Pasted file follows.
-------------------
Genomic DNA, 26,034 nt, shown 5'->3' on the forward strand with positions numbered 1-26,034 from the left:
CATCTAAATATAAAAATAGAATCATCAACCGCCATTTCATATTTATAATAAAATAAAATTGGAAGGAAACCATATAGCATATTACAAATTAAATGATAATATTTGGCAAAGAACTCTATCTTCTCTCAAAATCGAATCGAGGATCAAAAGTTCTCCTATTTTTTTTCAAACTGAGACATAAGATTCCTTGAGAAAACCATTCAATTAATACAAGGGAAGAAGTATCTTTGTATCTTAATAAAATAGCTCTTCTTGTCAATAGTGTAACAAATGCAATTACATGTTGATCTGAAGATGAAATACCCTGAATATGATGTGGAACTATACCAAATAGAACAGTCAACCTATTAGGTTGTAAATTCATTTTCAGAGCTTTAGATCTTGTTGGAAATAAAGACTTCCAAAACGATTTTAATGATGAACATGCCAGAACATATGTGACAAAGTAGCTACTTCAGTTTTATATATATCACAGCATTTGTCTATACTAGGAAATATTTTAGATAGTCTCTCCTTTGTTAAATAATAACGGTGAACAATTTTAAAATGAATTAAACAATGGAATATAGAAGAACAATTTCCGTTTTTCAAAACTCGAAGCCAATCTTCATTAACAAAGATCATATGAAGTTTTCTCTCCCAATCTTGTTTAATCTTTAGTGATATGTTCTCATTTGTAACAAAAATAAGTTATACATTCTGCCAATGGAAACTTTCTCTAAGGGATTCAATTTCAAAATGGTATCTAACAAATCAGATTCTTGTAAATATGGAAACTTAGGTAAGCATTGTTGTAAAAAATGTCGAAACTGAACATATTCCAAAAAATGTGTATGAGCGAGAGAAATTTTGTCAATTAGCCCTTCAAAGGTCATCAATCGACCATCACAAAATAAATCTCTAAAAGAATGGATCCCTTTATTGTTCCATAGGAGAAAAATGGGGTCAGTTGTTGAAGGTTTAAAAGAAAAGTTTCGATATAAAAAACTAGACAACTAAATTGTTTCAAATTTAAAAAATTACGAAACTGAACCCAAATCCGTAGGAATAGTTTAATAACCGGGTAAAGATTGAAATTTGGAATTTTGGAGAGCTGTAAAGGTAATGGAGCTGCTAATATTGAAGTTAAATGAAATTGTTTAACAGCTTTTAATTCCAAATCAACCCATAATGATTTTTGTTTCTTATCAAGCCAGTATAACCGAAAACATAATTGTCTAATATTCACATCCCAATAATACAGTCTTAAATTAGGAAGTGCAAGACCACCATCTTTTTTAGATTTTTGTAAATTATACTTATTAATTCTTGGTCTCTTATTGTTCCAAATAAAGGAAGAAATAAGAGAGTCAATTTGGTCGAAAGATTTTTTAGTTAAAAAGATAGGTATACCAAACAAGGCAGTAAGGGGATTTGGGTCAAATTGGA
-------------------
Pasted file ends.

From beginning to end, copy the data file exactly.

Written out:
Genomic DNA, 26,034 nt, shown 5'->3' on the forward strand with positions numbered 1-26,034 from the left:
CATCTAAATATAAAAATAGAATCATCAACCGCCATTTCATATTTATAATAAAATAAAATTGGAAGGAAACCATATAGCATATTACAAATTAAATGATAATATTTGGCAAAGAACTCTATCTTCTCTCAAAATCGAATCGAGGATCAAAAGTTCTCCTATTTTTTTTCAAACTGAGACATAAGATTCCTTGAGAAAACCATTCAATTAATACAAGGGAAGAAGTATCTTTGTATCTTAATAAAATAGCTCTTCTTGTCAATAGTGTAACAAATGCAATTACATGTTGATCTGAAGATGAAATACCCTGAATATGATGTGGAACTATACCAAATAGAACAGTCAACCTATTAGGTTGTAAATTCATTTTCAGAGCTTTAGATCTTGTTGGAAATAAAGACTTCCAAAACGATTTTAATGATGAACATGCCAGAACATATGTGACAAAGTAGCTACTTCAGTTTTATATATATCACAGCATTTGTCTATACTAGGAAATATTTTAGATAGTCTCTCCTTTGTTAAATAATAACGGTGAACAATTTTAAAATGAATTAAACAATGGAATATAGAAGAACAATTTCCGTTTTTCAAAACTCGAAGCCAATCTTCATTAACAAAGATCATATGAAGTTTTCTCTCCCAATCTTGTTTAATCTTTAGTGATATGTTCTCATTTGTAACAAAAATAAGTTATACATTCTGCCAATGGAAACTTTCTCTAAGGGATTCAATTTCAAAATGGTATCTAACAAATCAGATTCTTGTAAATATGGAAACTTAGGTAAGCATTGTTGTAAAAAATGTCGAAACTGAACATATTCCAAAAAATGTGTATGAGCGAGAGAAATTTTGTCAATTAGCCCTTCAAAGGTCATCAATCGACCATCACAAAATAAATCTCTAAAAGAATGGATCCCTTTATTGTTCCATAGGAGAAAAATGGGGTCAGTTGTTGAAGGTTTAAAAGAAAAGTTTCGATATAAAAAACTAGACAACTAAATTGTTTCAAATTTAAAAAATTACGAAACTGAACCCAAATCCGTAGGAATAGTTTAATAACCGGGTAAAGATTGAAATTTGGAATTTTGGAGAGCTGTAAAGGTAATGGAGCTGCTAATATTGAAGTTAAATGAAATTGTTTAACAGCTTTTAATTCCAAATCAACCCATAATGATTTTTGTTTCTTATCAAGCCAGTATAACCGAAAACATAATTGTCTAATATTCACATCCCAATAATACAGTCTTAAATTAGGAAGTGCAAGACCACCATCTTTTTTAGATTTTTGTAAATTATACTTATTAATTCTTGGTCTCTTATTGTTCCAAATAAAGGAAGAAATAAGAGAGTCAATTTGGTCGAAAGATTTTTTAGTTAAAAAGATAGGTATACCAAACAAGGCAGTAAGGGGATTTGGGTCAAATTGGA